Prior to laying down the railway, we had to build our garden and make the yard presentable. All the weathered brick we dug up was used as landscaping stone. We also used 12 inch flat cement blocks - also dug up. When the driveway was paved, the slate was taken up and used to make a patio and to extend the walkway past the garage.
We used about 12 bags of palmetto green stone for the garage walkway. Six bags of round, yellow stone was used on the patio. Six bags of 3/8" terra-cotta stone was used to ballast the track.
Here is a description of the work, in case you would like to make similar things for your garden:
Walkway: the walkway alongside the garage was made in three stages.
1) a trench was dug - 6 inches deep, about 18 inches wide.
2) brick is laid on both sides
3) larger blocks (you can also use flagstones, etc.) are placed at intervals, equal distances apart and evenly between the brick.
4) Gravel is poured and spread. We used a broom to spread it. Gravel is then tamped.
5) The area by the door is wider. In place of blocks, we used a circular stone. It was bought at a local nursery for $2.00
Brick well: the brick planter was a trick to conceal a tree stump. The original idea came from similar planters that had been on the family place since...well...as long as I could remember. Those were made of round field stone. Mine used brick. I ran a course of brick around the tree stump, leaving about 6 to 8 inches between brick and stump. The brick was inclined very slightly inward. The gap was filled with soil. Moist - not wet or muddy - soil was also used as "mortar." Another course was run, edged slightly inward about 1/4 to 1/2 inch. It was completely filled with topsoil. Again, soil was used as 'mortar." A third and final course of bricks was laid, and the inside filled with topsoil. Any gaps between bricks was plugged with brick shards of small stones.
The "well" was allowed to settle. More soil was added, more gaps plugged. Ours was to be part of a garden that had a rustic feel, so any unevenness in the courses was allowable. We eventually planted tiger lilies. These had to be planted close to the brick, as the stump did not allow us to plant them deeply in the center.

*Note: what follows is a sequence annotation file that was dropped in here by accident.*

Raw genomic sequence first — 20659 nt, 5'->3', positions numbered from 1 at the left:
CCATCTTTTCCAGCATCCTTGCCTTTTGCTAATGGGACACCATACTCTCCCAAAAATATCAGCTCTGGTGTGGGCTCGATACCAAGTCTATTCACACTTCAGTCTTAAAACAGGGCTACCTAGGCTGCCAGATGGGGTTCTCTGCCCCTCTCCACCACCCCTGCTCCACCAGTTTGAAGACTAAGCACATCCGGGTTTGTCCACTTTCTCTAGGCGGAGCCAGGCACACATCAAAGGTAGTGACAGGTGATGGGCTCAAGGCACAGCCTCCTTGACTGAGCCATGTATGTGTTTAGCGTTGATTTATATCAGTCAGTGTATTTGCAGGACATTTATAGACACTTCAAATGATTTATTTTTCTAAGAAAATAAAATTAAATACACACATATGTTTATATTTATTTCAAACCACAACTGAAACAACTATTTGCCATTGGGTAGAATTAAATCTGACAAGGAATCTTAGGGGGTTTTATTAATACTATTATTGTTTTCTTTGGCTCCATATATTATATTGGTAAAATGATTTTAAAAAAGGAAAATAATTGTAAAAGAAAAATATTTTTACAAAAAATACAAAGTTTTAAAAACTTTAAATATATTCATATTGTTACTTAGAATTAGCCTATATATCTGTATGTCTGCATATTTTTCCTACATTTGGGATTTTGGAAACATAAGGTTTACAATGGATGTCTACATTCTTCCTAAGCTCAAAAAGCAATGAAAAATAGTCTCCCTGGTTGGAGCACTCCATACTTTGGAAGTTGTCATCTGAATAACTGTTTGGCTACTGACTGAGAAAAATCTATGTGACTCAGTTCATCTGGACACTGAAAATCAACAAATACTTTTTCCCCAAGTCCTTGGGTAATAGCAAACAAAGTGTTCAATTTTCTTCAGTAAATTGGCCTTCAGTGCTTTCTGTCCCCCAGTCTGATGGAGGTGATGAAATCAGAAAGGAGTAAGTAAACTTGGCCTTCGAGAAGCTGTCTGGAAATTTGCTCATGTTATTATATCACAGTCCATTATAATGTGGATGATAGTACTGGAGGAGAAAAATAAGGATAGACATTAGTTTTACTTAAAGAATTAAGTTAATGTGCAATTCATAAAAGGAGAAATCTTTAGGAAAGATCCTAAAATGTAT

For added effect, small slabs of slate were placed around the base of the brickwell. These serve both to fend off erosion and to highlight the red brick and the adjacent ground. The different stone adds a nice effect. Had we not had a railway, it would still have offset the terra cotta gravel nicely and separated it from the brick well.
"Ballasting." We ballasted our pike., Even if you are not running a pike, you might want to have a small course of gravel surrounding the brick well. Dig a trench about six inches wide, three to four inches deep. Spray the trench well with plant killer. Fill with gravel. (We used terra-cotta, as it worked well with the brick.) Tamp and allow to settle for two to three weeks. Fill, grade, etc.as needed.
The "rocks" After breaking up some thick slate, I ended up with striated, uneven pieces. These were put in the corner of the garden. They resembled miniature cliffs. The longer line was placed at the edge of the garden area itself. A smaller clump was placed closer, on the near side of the track. I feel that if it were not for track, the smaller stone pile would be unnecessary.
Our stations are bird houses and bird feeders, painted and placed. They will receive more embellishment as we enhance our railway. Main station is in Lackawanna station colors of green and maroon. The others are painted the same yellow as our house, with green roof and appropriate trim.
At the start of the walkway are two Emerald Green evergreens.
Pines were planted around the yard, outside the garden area. One stands to the front of the garden.
Those four big green tufts are heather.
A yucca was already growing 18 inches from the tree stump. The brick well runs between stump and yucca.
The original driveway was slate. We has an asphalt driveway put in. This left us HUGE slabs. Some were used in other chores, and some were made into a patio. Slabs were merely placed close together. Yellow, round gravel was poured into the seams between slabs. A broom was perfect for getting gravel into the cracks. I used brick as a border.
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